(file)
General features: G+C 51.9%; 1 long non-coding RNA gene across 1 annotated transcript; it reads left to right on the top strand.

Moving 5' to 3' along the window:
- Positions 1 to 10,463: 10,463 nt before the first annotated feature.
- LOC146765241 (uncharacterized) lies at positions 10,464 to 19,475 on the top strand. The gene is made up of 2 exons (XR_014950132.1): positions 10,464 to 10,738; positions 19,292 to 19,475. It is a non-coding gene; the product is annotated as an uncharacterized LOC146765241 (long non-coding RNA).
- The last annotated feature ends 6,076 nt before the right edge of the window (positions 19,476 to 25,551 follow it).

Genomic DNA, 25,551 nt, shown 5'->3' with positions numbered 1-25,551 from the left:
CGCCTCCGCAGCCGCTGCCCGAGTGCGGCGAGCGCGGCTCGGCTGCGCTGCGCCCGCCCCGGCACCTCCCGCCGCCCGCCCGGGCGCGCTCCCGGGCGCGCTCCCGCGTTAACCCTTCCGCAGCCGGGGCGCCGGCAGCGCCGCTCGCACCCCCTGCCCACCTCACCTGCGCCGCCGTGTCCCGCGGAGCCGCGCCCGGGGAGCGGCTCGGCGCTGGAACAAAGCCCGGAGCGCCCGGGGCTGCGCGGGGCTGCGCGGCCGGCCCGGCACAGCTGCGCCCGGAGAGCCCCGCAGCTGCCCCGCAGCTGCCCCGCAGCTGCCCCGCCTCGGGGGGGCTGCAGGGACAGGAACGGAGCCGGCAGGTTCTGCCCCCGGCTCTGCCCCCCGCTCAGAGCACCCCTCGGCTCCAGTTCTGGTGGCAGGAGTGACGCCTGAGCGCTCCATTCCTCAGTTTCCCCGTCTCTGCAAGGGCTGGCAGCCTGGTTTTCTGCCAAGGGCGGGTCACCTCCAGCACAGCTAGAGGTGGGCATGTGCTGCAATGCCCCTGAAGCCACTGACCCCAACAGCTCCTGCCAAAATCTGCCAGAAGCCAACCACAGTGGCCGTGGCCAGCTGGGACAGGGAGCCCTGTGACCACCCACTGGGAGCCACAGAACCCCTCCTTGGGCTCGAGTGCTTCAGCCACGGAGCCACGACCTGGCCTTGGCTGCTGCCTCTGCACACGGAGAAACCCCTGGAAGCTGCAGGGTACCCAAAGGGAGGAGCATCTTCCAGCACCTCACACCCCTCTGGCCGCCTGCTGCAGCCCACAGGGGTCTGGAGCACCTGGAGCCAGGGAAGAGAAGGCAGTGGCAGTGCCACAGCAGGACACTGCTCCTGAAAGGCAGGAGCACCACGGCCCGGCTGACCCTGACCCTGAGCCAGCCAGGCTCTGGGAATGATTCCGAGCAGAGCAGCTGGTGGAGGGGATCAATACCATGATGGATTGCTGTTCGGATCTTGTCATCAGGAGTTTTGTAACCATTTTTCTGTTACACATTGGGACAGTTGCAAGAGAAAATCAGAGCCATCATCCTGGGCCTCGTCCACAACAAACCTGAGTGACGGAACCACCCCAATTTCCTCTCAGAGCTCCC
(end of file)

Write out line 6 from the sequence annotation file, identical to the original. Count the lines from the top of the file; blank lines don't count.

Genomic DNA, 25,551 nt, shown 5'->3' with positions numbered 1-25,551 from the left: